The reading for output sub-index eased marginally to 43.5 percent from 44 percent, with 33 percent of respondents reporting higher production, FBN Quest’s report read, and attributed to “the predominant expansion in medium-sized companies.”

Suppliers’ delivery indexes, which is inverted for respondents (i.e. a fall in delivery times is a positive indicator), dropped marginally to 57.5 from 58.5; while stock of purchases also increased to 49.5 from 48.5 recorded the previous month.

Inflation quickened to a six year high of 15.6 percent in May and unemployment rate sits comfortably at 12.1 percent in the first quarter (Q1) of 2016.

Four of the five sub-indices used for May’s PMI reading were in negative territory, as only the reading for suppliers’ delivery time sub index rose to 58.5 from 50.5 in April.

Most manufacturers say Nigeria’s hard currency peg at N199/$ has led to dollar shortages, worsening inflation and slower growth as input costs rise.

However, investors got the foreign-exchange policy change they asked for when Emefiele announced the new currency system on June 15, abandoning a 16 month-old peg.

Maneesh Garg, group managing director of Nagode said the FX shock had crimpled the manufacturing sector and sees the new FX guidelines revert the sector to the path of growth.

“Abandoning the hard currency peg has improved the level of liquidity in the foreign exchange market,” Garg said.

Even as he acknowledged 2016 to be a tough year for businesses, he says “the steep challenges of today will fade in soon.”

Fast Moving Consumer Goods (FMCG) firms are breathing huge sighs of relief, as policy makers in Africa’s largest economy finally threw in the towel on a 16 month currency peg.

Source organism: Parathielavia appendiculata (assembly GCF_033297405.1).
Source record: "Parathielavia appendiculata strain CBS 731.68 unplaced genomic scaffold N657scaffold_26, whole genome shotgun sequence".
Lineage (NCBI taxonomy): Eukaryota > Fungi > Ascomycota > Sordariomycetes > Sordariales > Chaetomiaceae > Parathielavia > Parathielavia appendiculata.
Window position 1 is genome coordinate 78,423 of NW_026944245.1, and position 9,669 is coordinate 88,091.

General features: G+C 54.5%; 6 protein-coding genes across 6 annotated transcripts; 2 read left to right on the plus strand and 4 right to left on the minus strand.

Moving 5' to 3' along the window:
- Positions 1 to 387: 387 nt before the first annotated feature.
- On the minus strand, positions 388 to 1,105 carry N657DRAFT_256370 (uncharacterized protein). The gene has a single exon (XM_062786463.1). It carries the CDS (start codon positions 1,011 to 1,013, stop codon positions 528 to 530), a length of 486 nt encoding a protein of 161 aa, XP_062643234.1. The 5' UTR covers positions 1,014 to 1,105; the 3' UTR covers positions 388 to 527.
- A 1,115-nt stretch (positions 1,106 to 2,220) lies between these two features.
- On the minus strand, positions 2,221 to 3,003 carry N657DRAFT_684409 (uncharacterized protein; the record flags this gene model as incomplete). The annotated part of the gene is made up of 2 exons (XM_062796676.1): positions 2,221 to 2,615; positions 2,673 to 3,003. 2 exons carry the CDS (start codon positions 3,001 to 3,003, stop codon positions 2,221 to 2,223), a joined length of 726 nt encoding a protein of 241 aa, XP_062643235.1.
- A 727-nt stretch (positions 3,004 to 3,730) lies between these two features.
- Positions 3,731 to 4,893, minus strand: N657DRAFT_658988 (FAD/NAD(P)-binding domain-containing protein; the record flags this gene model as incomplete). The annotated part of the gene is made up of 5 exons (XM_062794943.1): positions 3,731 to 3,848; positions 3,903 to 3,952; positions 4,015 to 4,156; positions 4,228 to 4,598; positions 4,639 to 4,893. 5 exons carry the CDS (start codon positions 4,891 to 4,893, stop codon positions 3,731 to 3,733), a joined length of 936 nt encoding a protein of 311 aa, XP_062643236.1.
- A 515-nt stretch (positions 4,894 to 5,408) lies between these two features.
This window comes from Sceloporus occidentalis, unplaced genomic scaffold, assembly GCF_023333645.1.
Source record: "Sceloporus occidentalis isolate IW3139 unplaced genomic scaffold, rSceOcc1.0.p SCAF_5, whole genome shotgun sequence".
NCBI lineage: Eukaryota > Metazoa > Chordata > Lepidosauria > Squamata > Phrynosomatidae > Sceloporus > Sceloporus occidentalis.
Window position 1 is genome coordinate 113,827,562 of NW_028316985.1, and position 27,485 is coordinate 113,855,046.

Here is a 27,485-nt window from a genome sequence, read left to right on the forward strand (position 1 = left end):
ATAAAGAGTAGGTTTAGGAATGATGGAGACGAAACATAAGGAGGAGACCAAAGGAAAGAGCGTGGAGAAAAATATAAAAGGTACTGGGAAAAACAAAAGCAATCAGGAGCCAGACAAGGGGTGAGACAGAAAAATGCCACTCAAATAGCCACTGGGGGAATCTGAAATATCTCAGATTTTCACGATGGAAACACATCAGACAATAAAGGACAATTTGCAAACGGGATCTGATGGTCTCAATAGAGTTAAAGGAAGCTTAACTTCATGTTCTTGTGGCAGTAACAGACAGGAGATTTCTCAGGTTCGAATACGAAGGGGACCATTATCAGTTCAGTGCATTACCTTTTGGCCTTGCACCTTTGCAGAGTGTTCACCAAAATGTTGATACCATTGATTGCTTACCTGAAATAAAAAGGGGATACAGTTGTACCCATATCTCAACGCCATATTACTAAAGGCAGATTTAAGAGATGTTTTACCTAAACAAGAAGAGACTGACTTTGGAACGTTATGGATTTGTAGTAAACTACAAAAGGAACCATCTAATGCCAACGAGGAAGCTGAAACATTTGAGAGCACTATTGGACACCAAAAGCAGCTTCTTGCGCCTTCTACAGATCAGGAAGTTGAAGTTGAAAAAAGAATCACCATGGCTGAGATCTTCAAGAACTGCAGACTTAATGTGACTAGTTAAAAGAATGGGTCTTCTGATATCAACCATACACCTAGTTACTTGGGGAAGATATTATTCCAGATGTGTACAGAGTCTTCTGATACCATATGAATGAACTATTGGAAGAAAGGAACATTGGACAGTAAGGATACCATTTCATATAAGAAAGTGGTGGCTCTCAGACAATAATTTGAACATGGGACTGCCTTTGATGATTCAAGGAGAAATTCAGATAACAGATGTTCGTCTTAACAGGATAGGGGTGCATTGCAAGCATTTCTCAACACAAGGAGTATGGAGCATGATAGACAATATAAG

This sparked a glimmer of hope for consumer goods manufacturers in Africa’s strongest consumer market, whose profit margins and inventory levels had nose-dived owing to dollar shortages. 

With the adoption of a market driven FX policy, analysts are in the affirmative that it may revert FMCG firms on the path of expansion.

“Each company will approach expansion plans on a case by case basis. If the revised business case still works, then yes they can expand, but many will rethink,” said Pabina Yinkere, ‎Head of Research at Vetiva Capital Management, in an emailed note to BusinessDay.

“However, many top FMCGs had expanded recently, so they are armed with capacity to last a few years before next expansion cycle.”

It may have also put the firms in better positions to plan meticulously.

“Flexibility in Nigeria’s foreign-exchange market will bring clarity in terms of pricing and allow us to plan for the future,” said Larry Ettah, CEO of UAC, in response to questions.

Consumer goods brands, UAC and PZ Cussons had signalled lacklustre performances in their subsequent financials, as the foreign exchange shortage continued to pose a significant threat to their profit margins.